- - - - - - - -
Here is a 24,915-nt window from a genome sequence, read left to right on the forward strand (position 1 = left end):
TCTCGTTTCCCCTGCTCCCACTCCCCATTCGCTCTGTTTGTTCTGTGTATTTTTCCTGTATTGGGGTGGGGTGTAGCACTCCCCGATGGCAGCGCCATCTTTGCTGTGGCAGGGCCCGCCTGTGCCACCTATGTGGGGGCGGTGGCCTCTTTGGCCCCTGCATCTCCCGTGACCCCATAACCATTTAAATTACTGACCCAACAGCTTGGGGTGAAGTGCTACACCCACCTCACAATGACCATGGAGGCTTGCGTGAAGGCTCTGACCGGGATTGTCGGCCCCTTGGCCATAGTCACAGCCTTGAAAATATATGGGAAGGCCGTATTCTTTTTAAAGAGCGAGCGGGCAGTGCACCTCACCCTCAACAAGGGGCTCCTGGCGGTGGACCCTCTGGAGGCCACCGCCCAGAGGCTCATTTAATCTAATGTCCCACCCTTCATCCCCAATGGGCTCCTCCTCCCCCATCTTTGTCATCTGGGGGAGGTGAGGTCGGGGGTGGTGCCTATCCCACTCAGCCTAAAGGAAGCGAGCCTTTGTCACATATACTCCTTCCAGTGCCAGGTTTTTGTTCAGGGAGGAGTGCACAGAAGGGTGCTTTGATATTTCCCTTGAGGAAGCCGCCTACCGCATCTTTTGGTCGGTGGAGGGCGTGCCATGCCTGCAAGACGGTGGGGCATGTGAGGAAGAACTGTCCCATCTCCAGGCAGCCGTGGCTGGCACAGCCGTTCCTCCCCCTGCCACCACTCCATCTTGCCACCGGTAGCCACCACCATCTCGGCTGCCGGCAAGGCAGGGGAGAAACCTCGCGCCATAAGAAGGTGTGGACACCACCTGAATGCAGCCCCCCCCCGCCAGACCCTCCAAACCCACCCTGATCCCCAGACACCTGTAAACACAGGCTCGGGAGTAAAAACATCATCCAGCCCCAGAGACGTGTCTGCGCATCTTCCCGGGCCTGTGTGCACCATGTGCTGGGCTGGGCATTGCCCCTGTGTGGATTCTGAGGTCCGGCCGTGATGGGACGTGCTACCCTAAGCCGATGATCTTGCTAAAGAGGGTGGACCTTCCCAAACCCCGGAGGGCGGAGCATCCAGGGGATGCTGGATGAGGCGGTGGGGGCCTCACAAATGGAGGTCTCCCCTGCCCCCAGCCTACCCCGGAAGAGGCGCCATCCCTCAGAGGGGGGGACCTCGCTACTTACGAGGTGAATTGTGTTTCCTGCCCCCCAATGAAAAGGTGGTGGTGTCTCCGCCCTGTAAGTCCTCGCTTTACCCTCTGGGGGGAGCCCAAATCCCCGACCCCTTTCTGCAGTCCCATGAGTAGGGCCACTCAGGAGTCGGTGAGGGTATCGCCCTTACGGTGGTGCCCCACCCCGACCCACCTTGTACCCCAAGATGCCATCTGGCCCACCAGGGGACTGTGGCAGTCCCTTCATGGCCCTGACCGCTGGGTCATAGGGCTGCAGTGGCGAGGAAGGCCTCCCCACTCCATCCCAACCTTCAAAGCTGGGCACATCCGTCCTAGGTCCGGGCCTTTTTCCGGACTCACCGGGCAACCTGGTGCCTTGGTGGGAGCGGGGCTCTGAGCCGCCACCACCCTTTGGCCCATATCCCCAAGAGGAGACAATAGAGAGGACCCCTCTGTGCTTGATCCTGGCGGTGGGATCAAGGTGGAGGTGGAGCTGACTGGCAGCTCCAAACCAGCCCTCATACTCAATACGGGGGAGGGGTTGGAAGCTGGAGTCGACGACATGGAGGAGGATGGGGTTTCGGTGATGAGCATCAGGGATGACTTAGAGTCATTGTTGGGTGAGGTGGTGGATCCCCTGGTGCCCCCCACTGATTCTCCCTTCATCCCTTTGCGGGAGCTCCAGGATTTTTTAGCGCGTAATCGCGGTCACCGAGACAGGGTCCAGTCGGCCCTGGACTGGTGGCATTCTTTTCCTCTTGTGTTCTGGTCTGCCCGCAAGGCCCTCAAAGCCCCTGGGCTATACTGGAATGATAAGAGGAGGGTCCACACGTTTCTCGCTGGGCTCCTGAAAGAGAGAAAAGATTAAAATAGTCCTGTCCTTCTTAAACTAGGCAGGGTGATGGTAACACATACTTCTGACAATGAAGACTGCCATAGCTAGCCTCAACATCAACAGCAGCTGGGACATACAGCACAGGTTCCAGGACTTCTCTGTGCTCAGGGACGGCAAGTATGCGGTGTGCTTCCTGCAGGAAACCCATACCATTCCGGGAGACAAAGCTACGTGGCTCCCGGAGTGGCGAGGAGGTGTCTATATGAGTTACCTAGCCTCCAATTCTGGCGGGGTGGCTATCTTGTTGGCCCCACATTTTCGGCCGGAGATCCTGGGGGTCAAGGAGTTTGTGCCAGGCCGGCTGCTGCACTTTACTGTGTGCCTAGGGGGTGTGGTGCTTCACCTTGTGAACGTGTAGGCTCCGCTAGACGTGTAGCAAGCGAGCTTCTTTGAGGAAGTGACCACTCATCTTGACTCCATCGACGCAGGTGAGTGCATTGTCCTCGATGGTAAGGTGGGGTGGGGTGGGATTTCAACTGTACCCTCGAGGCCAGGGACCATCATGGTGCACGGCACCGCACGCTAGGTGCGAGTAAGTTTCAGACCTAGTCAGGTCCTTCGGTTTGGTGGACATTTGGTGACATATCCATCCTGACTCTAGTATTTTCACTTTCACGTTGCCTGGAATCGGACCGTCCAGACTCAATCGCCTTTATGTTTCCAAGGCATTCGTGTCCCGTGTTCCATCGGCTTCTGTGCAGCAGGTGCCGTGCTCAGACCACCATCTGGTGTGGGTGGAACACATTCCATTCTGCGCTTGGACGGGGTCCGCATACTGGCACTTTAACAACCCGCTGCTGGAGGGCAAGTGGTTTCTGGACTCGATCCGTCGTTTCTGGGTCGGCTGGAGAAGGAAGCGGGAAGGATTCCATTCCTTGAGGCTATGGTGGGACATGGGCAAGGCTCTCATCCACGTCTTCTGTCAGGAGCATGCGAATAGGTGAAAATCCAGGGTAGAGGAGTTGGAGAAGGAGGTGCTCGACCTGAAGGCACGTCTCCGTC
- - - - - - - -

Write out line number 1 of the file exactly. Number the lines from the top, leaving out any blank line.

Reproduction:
Here is a 24,915-nt window from a genome sequence, read left to right on the forward strand (position 1 = left end):